A) There are three colored items within the file. The black stems will be raster engraved, the light purple outline will be cut out, and the blue lines will be lightly cut into the wood, so you can see where the pieces will be glued on top of the bouquet.
To do this you will want to use the Color Mapping feature in your printer drive. This is so you can do all three items at one time: lightly vector the inside, cut the bouquet out and raster the stems.
In your print settings, set your page size and raster engraving speed and power. Click onto your Advanced tab - Image 1 is what you will see. Check the color mapping box circled in blue. Now, click onto Edit Color. This will bring up Image 2. Pick the color of the inside of the bouquet. The colors must be: R:0 G:0 B:255 (the same as the color of the lines we created in Corel).Then click OK.
Your color will show in the square box as seen in Image 3. We ran this project on a 45 Helix and set the speed at 50% and power at 18% (you may have to adjust the speed and power but set the power at a low percent so that it doesn't cut through the wood) and click Add located to the right. Now, repeat the steps again for the light colored purple line. The colors are: R:151 G:69 B:120. We set the speed at 100% and the power at 80%. Set your own speed and power based on the settings you use to cut completely through that thickness of wood. Make certain in CorelDRAW all lines are Hairline.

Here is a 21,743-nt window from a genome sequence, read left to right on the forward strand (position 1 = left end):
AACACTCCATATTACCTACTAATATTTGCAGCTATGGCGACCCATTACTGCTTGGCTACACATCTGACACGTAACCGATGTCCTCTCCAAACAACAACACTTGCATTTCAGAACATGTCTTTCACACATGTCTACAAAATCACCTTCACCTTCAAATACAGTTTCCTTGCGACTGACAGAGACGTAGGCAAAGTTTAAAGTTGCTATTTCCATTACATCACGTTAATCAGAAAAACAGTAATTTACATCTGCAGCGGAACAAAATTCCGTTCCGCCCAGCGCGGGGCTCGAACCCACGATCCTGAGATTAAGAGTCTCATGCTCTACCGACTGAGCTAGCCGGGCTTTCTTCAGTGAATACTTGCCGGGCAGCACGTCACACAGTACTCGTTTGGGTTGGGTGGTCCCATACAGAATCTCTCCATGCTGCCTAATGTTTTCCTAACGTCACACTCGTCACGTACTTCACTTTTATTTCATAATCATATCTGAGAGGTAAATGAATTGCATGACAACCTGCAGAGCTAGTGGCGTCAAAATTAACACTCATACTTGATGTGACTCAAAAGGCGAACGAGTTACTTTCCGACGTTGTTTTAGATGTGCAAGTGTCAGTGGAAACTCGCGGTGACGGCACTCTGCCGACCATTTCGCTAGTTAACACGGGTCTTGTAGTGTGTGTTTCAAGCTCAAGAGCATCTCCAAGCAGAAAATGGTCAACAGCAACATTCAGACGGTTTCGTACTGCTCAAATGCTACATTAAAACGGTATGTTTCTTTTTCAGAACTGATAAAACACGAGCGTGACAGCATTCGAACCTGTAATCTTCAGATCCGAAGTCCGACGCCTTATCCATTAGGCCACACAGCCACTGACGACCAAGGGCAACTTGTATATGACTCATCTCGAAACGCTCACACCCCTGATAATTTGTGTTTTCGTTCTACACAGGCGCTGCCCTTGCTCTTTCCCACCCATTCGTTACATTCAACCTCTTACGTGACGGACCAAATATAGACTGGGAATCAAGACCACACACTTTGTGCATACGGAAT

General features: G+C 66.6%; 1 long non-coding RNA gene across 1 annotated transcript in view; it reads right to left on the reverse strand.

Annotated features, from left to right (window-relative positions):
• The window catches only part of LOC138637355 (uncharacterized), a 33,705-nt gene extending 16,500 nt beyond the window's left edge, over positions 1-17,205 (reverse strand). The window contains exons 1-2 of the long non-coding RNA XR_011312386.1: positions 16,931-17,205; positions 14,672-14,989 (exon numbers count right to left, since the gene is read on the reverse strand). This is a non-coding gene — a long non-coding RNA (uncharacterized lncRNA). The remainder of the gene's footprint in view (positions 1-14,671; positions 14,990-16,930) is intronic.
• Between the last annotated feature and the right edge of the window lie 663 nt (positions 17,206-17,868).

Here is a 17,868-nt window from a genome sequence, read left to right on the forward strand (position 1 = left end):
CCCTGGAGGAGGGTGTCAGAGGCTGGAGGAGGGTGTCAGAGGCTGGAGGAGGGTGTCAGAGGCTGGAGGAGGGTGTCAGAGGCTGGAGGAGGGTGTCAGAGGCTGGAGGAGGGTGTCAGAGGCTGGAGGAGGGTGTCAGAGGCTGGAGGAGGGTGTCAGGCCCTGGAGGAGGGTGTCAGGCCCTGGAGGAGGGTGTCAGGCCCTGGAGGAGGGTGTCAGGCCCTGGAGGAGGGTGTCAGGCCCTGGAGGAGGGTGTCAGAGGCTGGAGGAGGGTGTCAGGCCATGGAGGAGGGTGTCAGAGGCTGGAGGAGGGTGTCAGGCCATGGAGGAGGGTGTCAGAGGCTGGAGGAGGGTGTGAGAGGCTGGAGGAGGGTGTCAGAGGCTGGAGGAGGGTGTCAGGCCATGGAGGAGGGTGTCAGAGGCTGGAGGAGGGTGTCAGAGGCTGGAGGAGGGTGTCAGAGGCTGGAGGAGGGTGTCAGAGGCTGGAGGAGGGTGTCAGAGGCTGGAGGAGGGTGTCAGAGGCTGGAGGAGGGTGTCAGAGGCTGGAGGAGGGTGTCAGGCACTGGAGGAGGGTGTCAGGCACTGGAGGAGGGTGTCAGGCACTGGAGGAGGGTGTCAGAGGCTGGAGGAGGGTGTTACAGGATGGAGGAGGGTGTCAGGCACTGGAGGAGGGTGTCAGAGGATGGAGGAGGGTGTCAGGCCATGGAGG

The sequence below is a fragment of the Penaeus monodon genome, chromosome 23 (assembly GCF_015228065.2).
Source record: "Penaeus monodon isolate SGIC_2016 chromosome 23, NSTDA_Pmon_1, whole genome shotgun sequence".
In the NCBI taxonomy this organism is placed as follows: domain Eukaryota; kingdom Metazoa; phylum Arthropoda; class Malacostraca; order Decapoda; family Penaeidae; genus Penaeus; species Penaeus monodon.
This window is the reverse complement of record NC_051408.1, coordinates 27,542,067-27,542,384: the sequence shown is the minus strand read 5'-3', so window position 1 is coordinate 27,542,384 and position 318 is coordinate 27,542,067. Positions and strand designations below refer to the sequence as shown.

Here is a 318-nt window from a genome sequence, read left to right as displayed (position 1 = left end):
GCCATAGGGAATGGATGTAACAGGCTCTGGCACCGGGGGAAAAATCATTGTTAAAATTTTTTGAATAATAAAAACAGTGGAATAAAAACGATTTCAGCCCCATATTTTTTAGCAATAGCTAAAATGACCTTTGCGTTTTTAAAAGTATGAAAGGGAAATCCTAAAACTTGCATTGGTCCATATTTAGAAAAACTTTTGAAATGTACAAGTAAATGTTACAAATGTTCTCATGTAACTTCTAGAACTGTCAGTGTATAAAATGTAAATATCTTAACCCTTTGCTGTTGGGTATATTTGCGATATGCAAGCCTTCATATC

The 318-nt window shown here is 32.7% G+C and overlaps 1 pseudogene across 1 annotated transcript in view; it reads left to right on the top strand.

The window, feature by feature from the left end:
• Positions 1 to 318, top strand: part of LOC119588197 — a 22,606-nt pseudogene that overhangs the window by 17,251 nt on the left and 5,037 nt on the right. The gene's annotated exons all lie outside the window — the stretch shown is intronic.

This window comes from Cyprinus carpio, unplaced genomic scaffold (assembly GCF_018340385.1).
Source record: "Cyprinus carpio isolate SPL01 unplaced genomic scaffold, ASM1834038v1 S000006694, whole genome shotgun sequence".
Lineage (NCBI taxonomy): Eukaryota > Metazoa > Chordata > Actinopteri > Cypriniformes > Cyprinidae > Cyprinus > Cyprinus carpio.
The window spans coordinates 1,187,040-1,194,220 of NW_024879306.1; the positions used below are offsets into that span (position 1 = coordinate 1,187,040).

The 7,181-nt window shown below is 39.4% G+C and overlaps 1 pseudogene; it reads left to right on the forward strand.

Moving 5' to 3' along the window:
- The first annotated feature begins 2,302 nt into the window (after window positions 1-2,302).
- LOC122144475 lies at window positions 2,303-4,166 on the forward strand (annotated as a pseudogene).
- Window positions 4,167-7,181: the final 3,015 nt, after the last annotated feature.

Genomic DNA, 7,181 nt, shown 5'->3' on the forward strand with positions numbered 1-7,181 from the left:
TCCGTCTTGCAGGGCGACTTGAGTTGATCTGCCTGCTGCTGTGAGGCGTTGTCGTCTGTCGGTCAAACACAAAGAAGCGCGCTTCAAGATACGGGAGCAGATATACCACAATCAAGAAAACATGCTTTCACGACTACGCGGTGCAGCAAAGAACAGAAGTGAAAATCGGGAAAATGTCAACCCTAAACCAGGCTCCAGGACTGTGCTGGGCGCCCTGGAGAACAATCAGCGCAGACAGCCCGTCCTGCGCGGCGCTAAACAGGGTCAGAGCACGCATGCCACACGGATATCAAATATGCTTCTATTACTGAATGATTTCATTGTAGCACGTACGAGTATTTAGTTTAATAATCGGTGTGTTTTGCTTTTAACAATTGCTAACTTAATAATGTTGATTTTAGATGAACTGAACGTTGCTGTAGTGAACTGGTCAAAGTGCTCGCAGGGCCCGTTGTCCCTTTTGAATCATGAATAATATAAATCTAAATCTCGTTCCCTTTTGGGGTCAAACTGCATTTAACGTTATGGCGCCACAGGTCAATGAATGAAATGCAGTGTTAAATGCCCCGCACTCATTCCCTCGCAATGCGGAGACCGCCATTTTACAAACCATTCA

Now, click back onto the General Tab and set your Raster settings speed and power. Once you have done this click OK and you are ready to print.
B) Next we are going to create the petals and leaves that are placed on top of the bouquet. Gather all of the different types of wood you will be using to make your flower and place double stick tape on the back of each panel.
C) Next you will want to open your other file labeled flowerpart1.cdr. and Vector this file onto one of the colors of wood.
Continue opening the other files (flowerpart2.cdr; flowerpart3.cdr; flowerpart4.cdr) until you have vectored them all onto different colors of wood.